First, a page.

The Report’s accusation that past research using HFT is “no more relevant to the practice of modern science than vacuum-tube technology is relevant to modern television manufacturing,” besides drawing a clumsy analogy, overlooks the fact that it is the very properties present in HFT that scientists now hope to find using stem-cell technology. The Report’s further criticism that scientists who claim “speculative” future benefits of FTR are “no more capable of predicting the future than anyone else” can be applied to all primary researchers in any scientific endeavor. In an effort to further denigrate the value of all FTR, the Report asserted that had John Enders and his colleagues used monkey cells in an attempt to grow the polio virus before they used HFT, they still would have made their groundbreaking discoveries regarding the properties of the polio virus and would still have won the 1954 Nobel Prize. However, Enders’ discovery regarding polio virus was secondary to his effort to grow varicella virus in tissues from aborted embryos. For unclear reasons, polio virus was injected into some HFT cultures that were not used in the varicella experiment, where they “grew spectacularly.” The Report thus got things backwards. The Enders laboratory was not primarily focused on efforts to grow polio virus; rather, through its efforts to grow other viruses in various cultures, human and animal, it fortuitously discovered the replicative properties of polio in non-neuronal tissue. At some point, the Enders laboratory or others would have discovered these properties of polio using tissue cultures from other sources, but polio-specific research efforts to that point had been unavailing. Fortuitous or not, HFT cultures did play a pivotal role in Enders’ timely discovery.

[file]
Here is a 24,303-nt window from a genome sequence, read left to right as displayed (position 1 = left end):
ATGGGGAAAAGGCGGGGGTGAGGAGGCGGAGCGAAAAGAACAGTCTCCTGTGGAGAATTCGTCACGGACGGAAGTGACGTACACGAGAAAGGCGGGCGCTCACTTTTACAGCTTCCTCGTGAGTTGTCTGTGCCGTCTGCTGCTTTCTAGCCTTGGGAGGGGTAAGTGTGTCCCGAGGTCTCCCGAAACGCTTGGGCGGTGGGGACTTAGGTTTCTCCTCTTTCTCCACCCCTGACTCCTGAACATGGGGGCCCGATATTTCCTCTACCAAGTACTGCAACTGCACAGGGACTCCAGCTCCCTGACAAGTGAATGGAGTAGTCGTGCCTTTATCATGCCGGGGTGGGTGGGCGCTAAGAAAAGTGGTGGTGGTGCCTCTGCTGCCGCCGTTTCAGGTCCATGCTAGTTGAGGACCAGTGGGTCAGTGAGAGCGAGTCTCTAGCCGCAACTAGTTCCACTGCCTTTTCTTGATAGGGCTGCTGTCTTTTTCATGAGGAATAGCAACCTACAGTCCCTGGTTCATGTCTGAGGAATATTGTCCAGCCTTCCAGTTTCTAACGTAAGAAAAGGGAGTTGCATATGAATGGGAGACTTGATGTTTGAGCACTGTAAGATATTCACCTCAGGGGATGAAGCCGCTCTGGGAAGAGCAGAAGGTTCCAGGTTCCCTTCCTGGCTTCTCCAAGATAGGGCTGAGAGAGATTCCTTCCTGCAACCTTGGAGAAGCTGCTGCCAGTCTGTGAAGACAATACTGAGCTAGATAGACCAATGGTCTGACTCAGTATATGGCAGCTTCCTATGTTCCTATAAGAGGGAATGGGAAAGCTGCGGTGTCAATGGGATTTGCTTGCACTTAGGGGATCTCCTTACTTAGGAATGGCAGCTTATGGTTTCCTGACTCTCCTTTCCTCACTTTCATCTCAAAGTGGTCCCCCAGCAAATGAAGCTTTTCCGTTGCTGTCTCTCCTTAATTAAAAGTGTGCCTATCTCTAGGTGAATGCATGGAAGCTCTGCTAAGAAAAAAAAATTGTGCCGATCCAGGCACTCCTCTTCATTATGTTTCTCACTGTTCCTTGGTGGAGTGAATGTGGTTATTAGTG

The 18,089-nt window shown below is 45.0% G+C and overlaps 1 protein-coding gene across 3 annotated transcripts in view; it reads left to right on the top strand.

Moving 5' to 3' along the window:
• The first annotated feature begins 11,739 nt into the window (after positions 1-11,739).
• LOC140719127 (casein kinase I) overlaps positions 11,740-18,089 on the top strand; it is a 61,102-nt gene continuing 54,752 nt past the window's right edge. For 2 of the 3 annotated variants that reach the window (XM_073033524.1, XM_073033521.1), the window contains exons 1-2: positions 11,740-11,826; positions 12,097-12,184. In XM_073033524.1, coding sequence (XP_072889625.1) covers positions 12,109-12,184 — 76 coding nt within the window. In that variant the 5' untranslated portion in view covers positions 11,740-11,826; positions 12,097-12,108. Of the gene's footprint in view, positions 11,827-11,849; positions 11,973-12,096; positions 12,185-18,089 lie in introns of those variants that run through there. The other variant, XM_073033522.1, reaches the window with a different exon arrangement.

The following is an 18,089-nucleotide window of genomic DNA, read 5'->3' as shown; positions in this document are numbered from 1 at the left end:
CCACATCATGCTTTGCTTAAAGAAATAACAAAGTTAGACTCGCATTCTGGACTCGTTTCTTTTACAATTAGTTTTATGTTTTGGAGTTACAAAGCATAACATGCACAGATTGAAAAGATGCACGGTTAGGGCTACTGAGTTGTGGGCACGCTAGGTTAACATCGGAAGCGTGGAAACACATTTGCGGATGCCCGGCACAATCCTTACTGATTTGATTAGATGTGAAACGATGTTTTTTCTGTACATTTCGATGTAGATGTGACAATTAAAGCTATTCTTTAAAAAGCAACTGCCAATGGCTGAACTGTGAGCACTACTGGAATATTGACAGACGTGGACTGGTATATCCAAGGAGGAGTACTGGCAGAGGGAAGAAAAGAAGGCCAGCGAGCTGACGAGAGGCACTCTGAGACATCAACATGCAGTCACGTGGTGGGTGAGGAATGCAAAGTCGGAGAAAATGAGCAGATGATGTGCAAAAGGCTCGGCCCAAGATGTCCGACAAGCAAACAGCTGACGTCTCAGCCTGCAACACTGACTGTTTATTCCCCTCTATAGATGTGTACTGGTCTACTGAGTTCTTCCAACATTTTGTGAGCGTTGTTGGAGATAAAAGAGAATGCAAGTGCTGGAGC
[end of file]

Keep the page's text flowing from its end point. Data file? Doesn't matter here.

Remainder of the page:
Finally, in dismissing the potential importance of FTR in vaccine research for the Zika virus, the report claims that, because FTR is not currently being used in vaccine research for Cytomegalovirus (CMV), it need not be used in Zika virus research. However, the fact that Zika and Cytomegalovirus both can cause similar devastating neurological impairments in newborns does not establish a close biological relationship between the viruses or that the path to success in either research endeavor will proceed along similar trajectories. Again, the Report validly noted that in the case of federally funded Zika research, relatively few grants support FTR. But the Report’s excessive rhetoric diminished the force of its overall argument that the putative need for HFT in biomedical research is diminishing with progress in stem cell technology, especially the emergence of ethically uncontroversial induced pluripotent stem cells.
Despite these lapses, the Report clearly established the need to reassess whether the claimed benefits of FTR justify further federal funding. The trajectory of HFT transplantation research—at the center of the FTR debate 30 years ago—further illustrates the need for such reassessment. The promise of HFT transplantation in that period was based on a limited series of studies, notably in Sweden, showing some improvement in Parkinson’s disease patients who had received neural transplants of fetal tissue. However, efforts to replicate this research resulted in multiple failures, some of them catastrophic, and no consistent explanation for why treatments worked in some cases and not in others. Researchers placed a self-imposed moratorium on using fetal tissue for neural transplantation that lasted from 2003 to 2014. Neural transplant regimens also require a particularly close reliance on specific methods of abortion, compromising the principle of separation set forth in the NIH, Polkinghorne, and NECTAR guidelines. Since each transplant attempt required tissue from as many as four aborted fetuses per transplant, researchers recognized early on that the demand for such treatments, even if proven to be clinically successful, could not be met by the existing supply of fetal tissue from abortion and that alternatives must be found. Hence, the very research that was championed in order to oppose the 1988–1993 ban on federal funding of FTR was, as a practical matter, never suited for widespread clinical treatment of Parkinson’s disease patients.